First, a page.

Wired Magazine – A Lesson in Bad Design

I’ve subscribed to Wired for years. At a buck an issue, it makes for good bathroom reading. If it goes up to a buck and a quarter, though, I’ll let my subscription lapse.

You can study good design by A) studying good design and learning from it and B) studying really bad design and learning from it. B is often more useful than A: you learn what to avoid.

Wired has always been an excellent example of bad design. Each page is packed with garish colors that rarely belong together. Their graphs are designed to be clever rather than informative, and usually obfuscate information rather than clarifying it. When they design their Play List page, which has multiple entires about different media, they evidently choose the font sizes for each item by rolling a 20-sided die. The phrase “crack addled monkeys” frequently comes to mind. In the latest issue (Dec. 2008), they’ve really outdone themselves.

The mess starts on page 90, where they devote ten pages to the ten coolest gadgets of the year. Each gadget shares the picture with a giant brushed chrome number, a cute idea, but the numbers are all very different sizes, giving you no perspective on a gadget’s size. The worst offender is #5, where they zoom in on a tiny number and only show a vague piece of the item (a video projector). But that’s minor compared to their biggest offense, one they commit frequently – white text on a shiny silver background. It’s OK if you’re reading under perfect lighting conditions, but if the light is at the wrong angle you get nothing but unreadable, annoying glare until you change magazine’s orientation.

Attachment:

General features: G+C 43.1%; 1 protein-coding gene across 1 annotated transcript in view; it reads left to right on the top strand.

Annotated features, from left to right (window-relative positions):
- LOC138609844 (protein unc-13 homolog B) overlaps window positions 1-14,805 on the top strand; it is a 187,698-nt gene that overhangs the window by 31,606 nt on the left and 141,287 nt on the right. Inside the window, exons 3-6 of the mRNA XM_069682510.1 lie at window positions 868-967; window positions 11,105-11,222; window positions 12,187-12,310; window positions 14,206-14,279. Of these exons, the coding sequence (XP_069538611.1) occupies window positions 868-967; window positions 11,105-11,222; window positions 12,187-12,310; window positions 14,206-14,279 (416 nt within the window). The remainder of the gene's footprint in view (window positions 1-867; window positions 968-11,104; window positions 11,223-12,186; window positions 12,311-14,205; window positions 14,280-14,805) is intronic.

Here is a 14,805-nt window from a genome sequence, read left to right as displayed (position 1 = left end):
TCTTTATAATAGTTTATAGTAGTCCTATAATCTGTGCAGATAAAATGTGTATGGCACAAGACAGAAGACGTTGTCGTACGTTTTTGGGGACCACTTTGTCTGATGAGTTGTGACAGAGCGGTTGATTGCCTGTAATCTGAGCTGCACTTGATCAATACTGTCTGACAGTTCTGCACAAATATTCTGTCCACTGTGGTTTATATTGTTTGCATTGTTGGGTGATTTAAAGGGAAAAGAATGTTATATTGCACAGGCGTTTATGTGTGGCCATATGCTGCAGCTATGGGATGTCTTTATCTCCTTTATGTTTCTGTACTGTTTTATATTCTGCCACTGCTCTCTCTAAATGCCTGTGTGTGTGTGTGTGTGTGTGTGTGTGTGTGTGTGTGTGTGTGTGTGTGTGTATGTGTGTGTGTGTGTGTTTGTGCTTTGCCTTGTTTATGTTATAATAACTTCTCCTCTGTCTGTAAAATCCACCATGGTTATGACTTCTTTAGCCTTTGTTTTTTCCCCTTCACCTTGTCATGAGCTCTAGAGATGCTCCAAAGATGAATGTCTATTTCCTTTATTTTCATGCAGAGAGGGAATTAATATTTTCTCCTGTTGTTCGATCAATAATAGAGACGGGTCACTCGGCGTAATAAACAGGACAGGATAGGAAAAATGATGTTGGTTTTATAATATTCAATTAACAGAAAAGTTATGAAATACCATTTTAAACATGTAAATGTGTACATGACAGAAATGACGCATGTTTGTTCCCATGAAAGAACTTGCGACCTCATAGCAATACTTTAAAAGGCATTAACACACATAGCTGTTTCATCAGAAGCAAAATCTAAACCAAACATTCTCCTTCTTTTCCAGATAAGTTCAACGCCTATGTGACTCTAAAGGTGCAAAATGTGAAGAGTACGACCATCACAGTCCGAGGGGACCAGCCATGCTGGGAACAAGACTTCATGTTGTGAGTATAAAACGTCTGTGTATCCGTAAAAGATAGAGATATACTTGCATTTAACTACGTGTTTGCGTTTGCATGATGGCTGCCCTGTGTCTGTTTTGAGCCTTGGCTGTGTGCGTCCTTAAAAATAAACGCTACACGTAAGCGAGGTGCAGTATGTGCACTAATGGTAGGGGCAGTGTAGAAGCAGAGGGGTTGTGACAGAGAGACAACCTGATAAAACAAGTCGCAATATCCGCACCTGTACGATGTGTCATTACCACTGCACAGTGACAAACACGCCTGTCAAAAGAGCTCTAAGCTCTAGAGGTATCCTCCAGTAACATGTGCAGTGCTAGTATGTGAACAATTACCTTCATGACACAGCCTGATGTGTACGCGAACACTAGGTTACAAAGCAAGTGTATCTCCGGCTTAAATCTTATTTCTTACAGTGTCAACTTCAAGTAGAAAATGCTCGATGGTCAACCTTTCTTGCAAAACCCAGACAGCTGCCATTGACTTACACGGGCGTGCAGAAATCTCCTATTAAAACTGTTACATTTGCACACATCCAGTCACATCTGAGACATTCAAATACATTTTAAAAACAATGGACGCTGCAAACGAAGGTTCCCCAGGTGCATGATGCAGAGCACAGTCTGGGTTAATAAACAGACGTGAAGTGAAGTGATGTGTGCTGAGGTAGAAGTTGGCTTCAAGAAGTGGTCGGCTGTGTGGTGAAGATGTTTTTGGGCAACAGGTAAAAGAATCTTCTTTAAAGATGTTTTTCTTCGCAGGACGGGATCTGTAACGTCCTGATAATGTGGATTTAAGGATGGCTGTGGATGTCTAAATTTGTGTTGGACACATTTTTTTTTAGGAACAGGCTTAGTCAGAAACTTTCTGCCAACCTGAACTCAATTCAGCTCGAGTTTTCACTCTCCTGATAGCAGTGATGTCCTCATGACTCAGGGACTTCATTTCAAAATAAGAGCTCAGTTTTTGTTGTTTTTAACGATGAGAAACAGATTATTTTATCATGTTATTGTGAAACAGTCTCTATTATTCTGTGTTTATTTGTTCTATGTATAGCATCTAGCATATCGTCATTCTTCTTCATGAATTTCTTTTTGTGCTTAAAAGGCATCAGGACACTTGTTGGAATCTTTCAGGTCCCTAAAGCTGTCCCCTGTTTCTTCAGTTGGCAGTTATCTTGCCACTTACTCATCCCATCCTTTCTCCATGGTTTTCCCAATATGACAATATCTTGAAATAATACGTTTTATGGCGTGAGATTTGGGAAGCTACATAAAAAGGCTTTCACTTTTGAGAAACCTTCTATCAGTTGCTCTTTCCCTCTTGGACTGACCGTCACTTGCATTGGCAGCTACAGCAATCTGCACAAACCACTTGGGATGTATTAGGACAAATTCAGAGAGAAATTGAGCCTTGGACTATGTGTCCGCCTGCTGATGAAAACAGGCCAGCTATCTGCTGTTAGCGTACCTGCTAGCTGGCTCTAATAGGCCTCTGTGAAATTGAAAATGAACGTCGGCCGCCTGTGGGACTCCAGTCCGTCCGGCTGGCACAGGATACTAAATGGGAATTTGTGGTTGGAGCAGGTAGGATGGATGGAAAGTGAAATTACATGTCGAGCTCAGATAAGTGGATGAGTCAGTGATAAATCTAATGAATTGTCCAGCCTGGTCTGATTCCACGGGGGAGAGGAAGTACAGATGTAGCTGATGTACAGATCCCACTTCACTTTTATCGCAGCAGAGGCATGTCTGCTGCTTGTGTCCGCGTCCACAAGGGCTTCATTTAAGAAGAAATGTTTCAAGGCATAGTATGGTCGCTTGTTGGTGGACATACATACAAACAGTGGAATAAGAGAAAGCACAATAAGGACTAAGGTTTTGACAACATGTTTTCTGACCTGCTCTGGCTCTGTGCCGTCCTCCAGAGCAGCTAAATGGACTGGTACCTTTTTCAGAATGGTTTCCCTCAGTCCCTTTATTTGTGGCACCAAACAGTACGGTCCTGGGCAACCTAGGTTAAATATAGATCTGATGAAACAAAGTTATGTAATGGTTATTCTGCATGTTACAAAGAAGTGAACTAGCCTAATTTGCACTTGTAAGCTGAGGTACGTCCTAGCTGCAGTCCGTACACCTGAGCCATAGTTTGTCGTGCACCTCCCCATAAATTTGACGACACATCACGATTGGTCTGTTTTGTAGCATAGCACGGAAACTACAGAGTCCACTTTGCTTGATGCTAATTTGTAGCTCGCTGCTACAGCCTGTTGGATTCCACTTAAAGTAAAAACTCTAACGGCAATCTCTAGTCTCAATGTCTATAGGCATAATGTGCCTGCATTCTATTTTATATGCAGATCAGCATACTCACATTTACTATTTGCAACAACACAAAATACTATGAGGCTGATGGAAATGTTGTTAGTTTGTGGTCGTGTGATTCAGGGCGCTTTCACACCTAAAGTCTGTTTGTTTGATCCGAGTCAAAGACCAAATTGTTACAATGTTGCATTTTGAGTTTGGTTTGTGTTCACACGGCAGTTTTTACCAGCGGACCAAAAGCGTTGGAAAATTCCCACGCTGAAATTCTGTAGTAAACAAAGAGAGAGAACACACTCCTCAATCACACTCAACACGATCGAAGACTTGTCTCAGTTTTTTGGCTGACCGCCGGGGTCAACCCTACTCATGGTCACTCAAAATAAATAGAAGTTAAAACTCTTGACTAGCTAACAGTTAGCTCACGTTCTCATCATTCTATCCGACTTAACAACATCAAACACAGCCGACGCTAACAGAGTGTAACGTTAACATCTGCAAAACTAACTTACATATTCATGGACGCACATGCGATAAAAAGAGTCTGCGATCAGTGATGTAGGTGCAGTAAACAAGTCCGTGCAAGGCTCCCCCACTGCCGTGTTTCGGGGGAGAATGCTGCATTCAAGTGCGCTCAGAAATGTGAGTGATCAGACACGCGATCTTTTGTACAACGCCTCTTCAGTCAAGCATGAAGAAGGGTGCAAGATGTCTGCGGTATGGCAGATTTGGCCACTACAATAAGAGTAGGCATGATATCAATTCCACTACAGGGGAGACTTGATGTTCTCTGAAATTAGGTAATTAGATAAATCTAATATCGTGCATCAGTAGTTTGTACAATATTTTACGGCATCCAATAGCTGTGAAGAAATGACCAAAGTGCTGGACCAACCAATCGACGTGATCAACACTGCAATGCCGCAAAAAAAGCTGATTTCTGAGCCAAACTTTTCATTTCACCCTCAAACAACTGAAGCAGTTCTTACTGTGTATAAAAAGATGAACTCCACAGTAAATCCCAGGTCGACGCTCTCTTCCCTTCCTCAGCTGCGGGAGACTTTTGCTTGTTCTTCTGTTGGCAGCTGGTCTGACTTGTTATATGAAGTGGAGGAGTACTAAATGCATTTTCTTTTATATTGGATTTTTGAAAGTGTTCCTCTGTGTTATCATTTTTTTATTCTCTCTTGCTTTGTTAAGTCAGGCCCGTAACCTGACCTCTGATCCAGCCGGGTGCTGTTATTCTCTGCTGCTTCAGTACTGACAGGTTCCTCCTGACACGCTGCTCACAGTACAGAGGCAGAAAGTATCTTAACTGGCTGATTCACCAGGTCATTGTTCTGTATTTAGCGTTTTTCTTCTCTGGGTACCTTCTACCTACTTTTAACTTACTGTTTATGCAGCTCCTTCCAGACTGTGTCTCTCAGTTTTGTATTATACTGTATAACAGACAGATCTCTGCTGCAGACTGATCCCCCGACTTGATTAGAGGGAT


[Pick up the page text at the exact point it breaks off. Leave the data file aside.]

They follow that with another list of gadgets, also one per page, with a design that’s even worse. Every bit of text is at a 45 degree angle and most of it is in tiny print. Some pages even have some text at a 45 degree angle to the right and other text at a 45 degree angle to the left. It’s both ugly and annoying.

I don’t know the newsstand price – it’s not on my copy – but it’s more than $1.00 so I can’t recommend buying it. But if you’re interested in design, flip through it at the magazine rack. If you’re reading this more than a month after it’s posted, it’s worth a trip to the library. You can learn a lot from bad design, and this issue of Wired is even more educational than most.

5 Comment(s)

  1. Wired isn’t designed for your generation though ;) It’s designed for Gen-X who (like me) love it.

    Tabitha "Tabz" Smith | Nov 25, 2008 | Reply

  2. I’d have to disagree. Wired was designed for geeks like us, from young whippersnappers like you to to geeks like me who are old enough to remember when grandpa used the word “whippersnappers.” I’ve been reading it since it first came out, and I still agree with their primary premise: “Hey, isn’t tech stuff cool?” But from the beginning they’ve had the attitude of “we’re way cooler than you,” and they’ve always confused novelty with good design.

    Their content is usually entertaining (though, ultimately, not very useful). But I wasn’t addressing their content, just their (lack of) design sense.

    Tabz, do you actuality like their design? Especially for this issue?

    Dave Hitt | Nov 26, 2008 | Reply

  3. How did WIRED win 14 Society of Publication Designers Awards (including Magazine of the Year) AND the National Magazine Award for best design in 2008?

    josh | Dec 1, 2008 | Reply

  4. How did Yasser Arafat win the Nobel Peace Prize?
    Hell, I run an award, (The Podcast Peers Award) and I’m occasionally baffled by some of the decisions the judges make.

    Hittman | Dec 3, 2008 | Reply

  5. I was just complaining about Wired’s design and when I googled “Wired bad design” this was the the first on-topic result. I think I let me subscription lapse around 2008 because of it being unreadable, so thanks for the second opinion.

    Michael Schuler | May 23, 2021 | Reply

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